Similarly, I assume, it also varies based on your exact area of business and geographical/cultural location.

In your enumeration of the tasks a developer has to do, you may also put:

  • Interaction design,
  • Visual design,
  • Usability,
  • Security,
  • Requirements gathering,
  • Testing and QA,
  • Deployment,
  • Maintenance,
  • Project management,
  • Team management,
  • etc.

In essence, this is the difference between a programmer and a developer.

  • The job of a programmer, no matter how skillful, is to write code, eventually thinking a bit about the different approaches (i.e. preliminary design).
  • The job of a developer is to be able to run a small or a medium-scale project, which requires a much broader (and so at the same time shallower) knowledge.

In order to overcome the fact that a single developer wouldn't be able to know as much as a single person who spent years learning only one thing, projects are done by a team. This is how projects are (or at least should be) organized. Most of the time, a small project doesn't require too much skills in any domain, while larger ones do.

  • If I screw up, as a developer, with security of an e-commerce website of a tiny company, well, it's bad, because the company may lose a few hundreds or, rarely, thousands of dollars, but not critical. If I screw up with security or a system which controls air traffic, that's really bad.
  • If the interaction design of the internal accounting software product done for a small company and used by only two accountants who work there is bad, again, this is not too harmful. If the interaction design of a new Apple product is poor, this may have important consequences on the sales and the reputation of the company.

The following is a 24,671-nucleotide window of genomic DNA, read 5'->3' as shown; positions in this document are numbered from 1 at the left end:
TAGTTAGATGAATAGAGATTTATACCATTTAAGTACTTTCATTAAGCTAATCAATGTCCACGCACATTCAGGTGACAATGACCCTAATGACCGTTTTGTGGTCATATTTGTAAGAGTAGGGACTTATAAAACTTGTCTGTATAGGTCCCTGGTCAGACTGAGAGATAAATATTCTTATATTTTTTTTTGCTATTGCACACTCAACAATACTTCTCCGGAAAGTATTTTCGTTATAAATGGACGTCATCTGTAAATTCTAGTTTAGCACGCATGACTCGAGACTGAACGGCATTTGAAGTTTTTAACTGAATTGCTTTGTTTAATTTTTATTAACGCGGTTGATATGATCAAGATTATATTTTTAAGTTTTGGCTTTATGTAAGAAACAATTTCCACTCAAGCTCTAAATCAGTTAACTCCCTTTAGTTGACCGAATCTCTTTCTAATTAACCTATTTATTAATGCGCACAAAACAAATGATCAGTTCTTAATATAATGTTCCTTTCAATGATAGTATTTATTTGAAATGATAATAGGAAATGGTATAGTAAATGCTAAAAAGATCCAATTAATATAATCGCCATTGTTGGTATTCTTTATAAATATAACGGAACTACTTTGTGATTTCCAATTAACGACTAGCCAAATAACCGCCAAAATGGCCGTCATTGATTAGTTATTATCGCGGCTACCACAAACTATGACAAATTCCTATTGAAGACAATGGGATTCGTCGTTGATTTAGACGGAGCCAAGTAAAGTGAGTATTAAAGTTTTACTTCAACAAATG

• etc.

This means that by working in small companies on small-scale projects, you'll often find yourself doing lots of things. Those companies just can't afford specialists in all of the hundreds of sectors related to IT, so they look for a jack of all trades instead.

Start working on large projects, and you'll see that your role will be narrower, while being deeper at the same time. Your whole work may be to write CSS code, but you'll be required to know any CSS quirk and be able to style a web application very fast, based on the work of a visual designer. You would have no excuse if you can't explain the benefits of Sass compared to LESS or if you don't know what CSS sprites are.

It's up to you to pick what you prefer.

  • There is nothing bad in being jack of all trades, especially since it allows you to be flexible enough: if there is a demand for system administrators, you have the skills. If, a few years later, nobody needs sysadmins, but now, web developers are paid well, you can apply as well.
  • There is nothing bad in focusing on a narrow field neither. If you have a deep knowledge of a field, large companies with lots of money can be interested in hiring you, because there would be few specialists of your level of skills.